Ratchet & Clank: Rift Apart Review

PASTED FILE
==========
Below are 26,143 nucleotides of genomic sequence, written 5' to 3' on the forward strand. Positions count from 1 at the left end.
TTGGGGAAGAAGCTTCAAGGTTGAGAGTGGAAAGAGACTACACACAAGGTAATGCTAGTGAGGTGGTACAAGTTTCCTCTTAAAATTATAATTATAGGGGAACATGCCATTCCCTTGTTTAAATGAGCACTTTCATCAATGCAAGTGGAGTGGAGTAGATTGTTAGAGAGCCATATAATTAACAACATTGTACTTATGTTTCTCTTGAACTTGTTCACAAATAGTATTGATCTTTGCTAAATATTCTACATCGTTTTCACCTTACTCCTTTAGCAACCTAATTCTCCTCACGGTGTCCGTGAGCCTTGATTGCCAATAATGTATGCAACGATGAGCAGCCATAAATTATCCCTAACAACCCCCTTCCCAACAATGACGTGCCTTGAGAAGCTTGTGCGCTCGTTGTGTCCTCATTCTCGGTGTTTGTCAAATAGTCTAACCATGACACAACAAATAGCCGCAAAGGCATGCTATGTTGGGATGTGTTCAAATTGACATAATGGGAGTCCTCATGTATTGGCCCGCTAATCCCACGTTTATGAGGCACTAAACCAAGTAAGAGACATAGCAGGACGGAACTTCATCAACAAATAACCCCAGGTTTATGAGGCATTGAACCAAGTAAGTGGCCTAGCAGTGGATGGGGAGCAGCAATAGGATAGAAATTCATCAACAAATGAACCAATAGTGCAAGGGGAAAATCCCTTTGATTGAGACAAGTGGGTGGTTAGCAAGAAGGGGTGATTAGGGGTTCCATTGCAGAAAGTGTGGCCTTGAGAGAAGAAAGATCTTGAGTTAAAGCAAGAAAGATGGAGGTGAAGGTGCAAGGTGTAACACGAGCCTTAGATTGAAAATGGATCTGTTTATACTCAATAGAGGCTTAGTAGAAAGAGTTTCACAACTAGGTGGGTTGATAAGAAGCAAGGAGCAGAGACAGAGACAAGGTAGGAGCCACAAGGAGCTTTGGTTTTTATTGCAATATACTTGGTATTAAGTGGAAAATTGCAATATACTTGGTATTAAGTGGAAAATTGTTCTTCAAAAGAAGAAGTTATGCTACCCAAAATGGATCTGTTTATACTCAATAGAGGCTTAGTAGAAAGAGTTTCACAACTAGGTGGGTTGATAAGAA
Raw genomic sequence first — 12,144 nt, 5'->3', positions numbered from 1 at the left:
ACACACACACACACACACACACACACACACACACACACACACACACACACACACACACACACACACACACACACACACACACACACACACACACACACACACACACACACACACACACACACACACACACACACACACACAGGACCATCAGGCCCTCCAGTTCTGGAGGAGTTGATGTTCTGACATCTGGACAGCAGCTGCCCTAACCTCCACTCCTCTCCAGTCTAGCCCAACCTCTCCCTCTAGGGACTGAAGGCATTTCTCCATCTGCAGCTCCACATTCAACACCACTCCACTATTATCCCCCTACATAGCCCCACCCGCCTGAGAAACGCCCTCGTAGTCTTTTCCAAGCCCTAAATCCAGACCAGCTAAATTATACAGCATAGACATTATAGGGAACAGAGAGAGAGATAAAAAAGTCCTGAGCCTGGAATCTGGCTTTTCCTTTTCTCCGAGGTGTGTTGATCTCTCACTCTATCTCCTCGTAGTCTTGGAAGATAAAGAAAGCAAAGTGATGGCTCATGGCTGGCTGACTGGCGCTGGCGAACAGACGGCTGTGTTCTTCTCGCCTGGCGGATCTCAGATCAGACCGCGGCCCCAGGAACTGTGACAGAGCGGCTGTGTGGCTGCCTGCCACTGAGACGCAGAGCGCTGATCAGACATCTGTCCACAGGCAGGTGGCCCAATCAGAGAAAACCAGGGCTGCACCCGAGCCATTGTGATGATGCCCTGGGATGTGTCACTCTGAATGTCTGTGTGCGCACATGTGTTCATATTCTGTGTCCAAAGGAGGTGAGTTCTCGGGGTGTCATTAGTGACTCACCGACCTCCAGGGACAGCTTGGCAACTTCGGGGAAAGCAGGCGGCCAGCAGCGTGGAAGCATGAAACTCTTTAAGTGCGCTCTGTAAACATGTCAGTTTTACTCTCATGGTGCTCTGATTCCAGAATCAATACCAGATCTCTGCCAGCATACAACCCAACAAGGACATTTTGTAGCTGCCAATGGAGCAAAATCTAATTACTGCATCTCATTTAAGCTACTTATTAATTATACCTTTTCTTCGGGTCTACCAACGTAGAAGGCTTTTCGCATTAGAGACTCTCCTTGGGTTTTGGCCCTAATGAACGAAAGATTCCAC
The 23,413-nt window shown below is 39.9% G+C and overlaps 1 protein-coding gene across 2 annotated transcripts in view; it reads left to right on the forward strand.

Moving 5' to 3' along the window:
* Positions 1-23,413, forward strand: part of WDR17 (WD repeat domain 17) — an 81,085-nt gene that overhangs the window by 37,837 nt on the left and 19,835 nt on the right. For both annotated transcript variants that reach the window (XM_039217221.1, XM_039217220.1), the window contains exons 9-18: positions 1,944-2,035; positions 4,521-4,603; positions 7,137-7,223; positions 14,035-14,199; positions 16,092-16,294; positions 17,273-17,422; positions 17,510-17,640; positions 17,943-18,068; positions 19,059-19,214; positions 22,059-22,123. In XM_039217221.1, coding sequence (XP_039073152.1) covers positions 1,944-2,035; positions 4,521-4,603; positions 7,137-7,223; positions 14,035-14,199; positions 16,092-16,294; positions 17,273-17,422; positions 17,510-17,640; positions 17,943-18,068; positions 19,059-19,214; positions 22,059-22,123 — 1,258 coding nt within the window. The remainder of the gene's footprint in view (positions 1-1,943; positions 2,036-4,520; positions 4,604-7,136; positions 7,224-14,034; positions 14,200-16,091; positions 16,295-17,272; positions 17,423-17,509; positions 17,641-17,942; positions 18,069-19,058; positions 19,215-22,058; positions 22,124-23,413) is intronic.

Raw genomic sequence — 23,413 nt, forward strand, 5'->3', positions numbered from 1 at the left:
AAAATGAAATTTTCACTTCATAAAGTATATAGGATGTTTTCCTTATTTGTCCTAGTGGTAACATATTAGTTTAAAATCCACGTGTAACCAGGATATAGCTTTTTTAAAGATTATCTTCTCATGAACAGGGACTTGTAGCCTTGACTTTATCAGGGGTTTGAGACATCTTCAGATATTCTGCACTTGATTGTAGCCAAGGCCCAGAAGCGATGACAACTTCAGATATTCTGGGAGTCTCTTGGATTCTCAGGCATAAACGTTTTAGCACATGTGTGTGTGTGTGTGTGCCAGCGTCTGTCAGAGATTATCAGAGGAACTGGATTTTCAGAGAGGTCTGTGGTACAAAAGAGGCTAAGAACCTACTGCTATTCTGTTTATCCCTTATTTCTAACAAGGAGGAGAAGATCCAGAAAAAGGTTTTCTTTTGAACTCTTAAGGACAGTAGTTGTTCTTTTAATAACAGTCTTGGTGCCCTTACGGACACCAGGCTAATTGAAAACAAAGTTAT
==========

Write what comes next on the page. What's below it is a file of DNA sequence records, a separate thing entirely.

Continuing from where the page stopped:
Ratchet & Clank has been a PlayStation staple since its inception in 2002, gracing every major Sony platform — aside from the PS1 — in some form. With that legacy, it is fitting that Ratchet & Clank: Rift Apart is one of the early showcases for the PS5 amidst a sea of current and soon-to-be cross-generational titles. Rift Apart does dip into the franchise’s well-worn territory more often than it should, but it’s also a brilliant display for the current generation in addition to being one of the better installments in the long-running series.Rift Apart’s visuals are the most immediately obvious signal of its status as a PS5 game. Environments are as vast as they are dense, filled with many detailed, disparate parts that bring them to life. Robotic citizens bustle around both in the distance and around the playable areas (which are larger than ever before). Wildlife grazes on whatever alien flora is around it. Ships constantly fly around overhead like a future version of rush-hour traffic. Dimensional holes rip and tear through the sky, visually demonstrating the universe’s instability shown in the narrative while also just looking damn cool.And while all of these moving parts work in unison to create a vibrant and well-realized world, the technical side brings all of these typical pieces of the series into a whole new light. The “new light” is literal, too, as the ray tracing is consistently stunning, given all the reflections such a technologically advanced universe has. Even Clank is all of his metal glory is fully ray traced.Ray tracing does not benefit every game equally, but it seems made exactly for games like Ratchet & Clank where shiny surfaces and supernatural lighting are so prevalent. When combined with the awe-inspiring, otherworldly vistas, Photo Mode becomes an essential tool needed to document its unparalleled beauty.Characters keep up with the environments they inhabit as Insomniac’s wonderfully fluid animation is consistently incredible. While the actual texture quality of the glistening scales, slimy toad-like skin, or fur blows away anything else seen in the series, the way in which it all moves is the most extraordinary part. It not only sells the stylistic nature of it all, but it also seems to be a crash course in Animation 101 with all of its exaggerated expressions, squashing and stretching, and subtle movements that are some of the best in the industry. It is so, so trite to compare video games to Pixar moves at this point, but Rift Apart warrants such a rote comparison.Any other more powerful console would have made Ratchet look more Ratchety and Clank look more Clanky as that is exactly what the PS4 reboot of the first game did. But the PS5’s SSD is something that truly shows that this current console generation is about more than just a couple extra pixels and effects. Rift Apart constantly brags about its absurdly quick loading. The 19-year-old spaceship sequence that masked loading in a new planet is essentially a quick blip as if traveling at the speed of light. Loading into a save from the PS5’s dashboard takes under 13 seconds. Resetting after dying is nearly instant.All of that is relatively routine for PS5 and Xbox Series X/S games, but Rift Apart goes further by incorporating that into its premise as the unstable universe is repeatedly ripping itself a new one. Pocket dimensions open up small (and far too easy) platforming challenges in some separate purgatory-like plane of existence with the ease of opening a door. Adrenaline-fueled set pieces often throw Ratchet or Rivet into completely different planets multiple times within a sequence, which changes up the scenery in a way that seems like witchcraft. There are even a few planets that shift time periods at certain points a bit like the “Effect and Cause” level in Titanfall 2. Rift Apart excels because of the sheer wizardry of these smart, technically impressive techniques and because of how the game is centered around them. Marrying new concepts with new tech like this is something other teams should take note of.This innovation also applies to the gameplay. On the surface, it is still a Ratchet & Clank game, meaning there’s a lot of hectic, fast-paced shooting with a whole swath of wacky, upgradeable weapons. The core of killing enemies to get bolts and experience to get stronger guns to kill more enemies is a loop that isn’t new — it’s the same loop the series has had since the beginning — but is still addictive in enough of the right ways.And while still familiar (sometimes overly so), Insomniac’s weapon design is not only inventive but also takes advantage of the hardware. Almost every gun makes use of the adaptive triggers in a way that creatively expands its functionality. For example, one gun lays out a shield with a half-press but blasts out like a shotgun if pulled down all the way. The sniper rifle aims down the scope with a half-push and slows downtime with a full push. It’s incredibly creative and regardless if the controller influenced the weapons or vice versa, it has resulted in one of the series’ best and most varied arsenals.Rift Apart even flirts with being a more kinetic shooter with wall-running, dashing, and whipping around specific points like some sort of man with spider powers. The new movement options are a welcome addition, but they’re not fully utilized in the platforming or shooting sections as neither requires much dexterity. Moving it more into twitch shooter or platformer territory would be an incredible development that would modernize and change the gameplay. However, this half-step isn’t quite that and only teases what could have been.While the dimension-hopping and new controller give a look into the future, Rift Apart is often too concerned with looking to the series’ past. Rift Apart, once again, dangles the thread of Ratchet looking for his fellow lombaxes with the Dimensionator as it did in Tools of Destruction, Quest for Booty, A Crack in Time, and Into the Nexus. It’s a ridiculously tired beat to drag out, especially as the series seems to have no interest in moving forward with it and would rather sidestep around the topic like a crab for 14 years.Dr. Nefarious is also another oft-recycled crutch the game overly depends on in Rift Apart. His debut in Up Your Arsenal was unforgettable and that noteworthy appearance led to him being a big part of the series since. His surprise cameo in Quest for Booty led to him being forced into A Crack In Time which then paved the path for him to be included in All 4 One. Insomniac even found a way to jam him into the remake of the first game. He was an iconic villain, but his schtick has run its course and it’s time for some new oil.Ratchet and Clank have also stagnated as characters since the game tend to reset back to the status quo after every entry like a Saturday morning cartoon, but they’re at least charming enough protagonists. The same applies to Rivet and even though she’s a new character, she’s almost exactly like Ratchet in a lot of ways. Almost all of the edge has been sanded off the franchise over the last decade so while it is digestible for younger audiences, the characters are too saccharine and predictable to stand out anymore. Even the humor is hardly ever worth more than a sharp nose exhalation (although Zurkon Jr. is insufferably unfunny). The decline of the writing after the series went for “Everyone” ratings is more evident with every release.This appeal to younger audiences is evident in its dialogue and robs the narrative of any potential heft. Characters don’t just show how they feel, they explicitly say it. Subtlety is thrown out of the airlock in favor of easily digestible dialogue that is force-fed to the player. Insomniac tries to give some of the characters arcs, but they’re often rushed through or not fairly earned, which is surprising given how the Spider-Man games have excelled in those areas. The aforementioned animation and visuals carry the story and it’s all easy to follow yet it’s often uninteresting background noise when it could be so much more.Ratchet & Clank: Rift Apart is an astonishingly advanced title in some respects. The blazing-fast load times, lively worlds, adaptive controller support, and stunning visuals are the mark of a new console ready to show off its power. But Rift Apart is also made up of a lot of dated parts, too, like stagnant characters and stale story beats. The gunplay straddles the line as its shooting is worn territory, but has enough hooks and clever weapons to where that isn’t a problem. Ratchet & Clank: Rift Apart has one foot in a past dimension and one foot in a future dimension and, thankfully, it spends more time in the latter dimension over the former.Score: 8.5/10As ComingSoon’s review policy explains, a score of 8 equates to “Great.” While there are a few minor issues, this score means that the art succeeds at its goal and leaves a memorable impact.Disclosure: Review code provided by the publisher. The game was reviewed on PS5.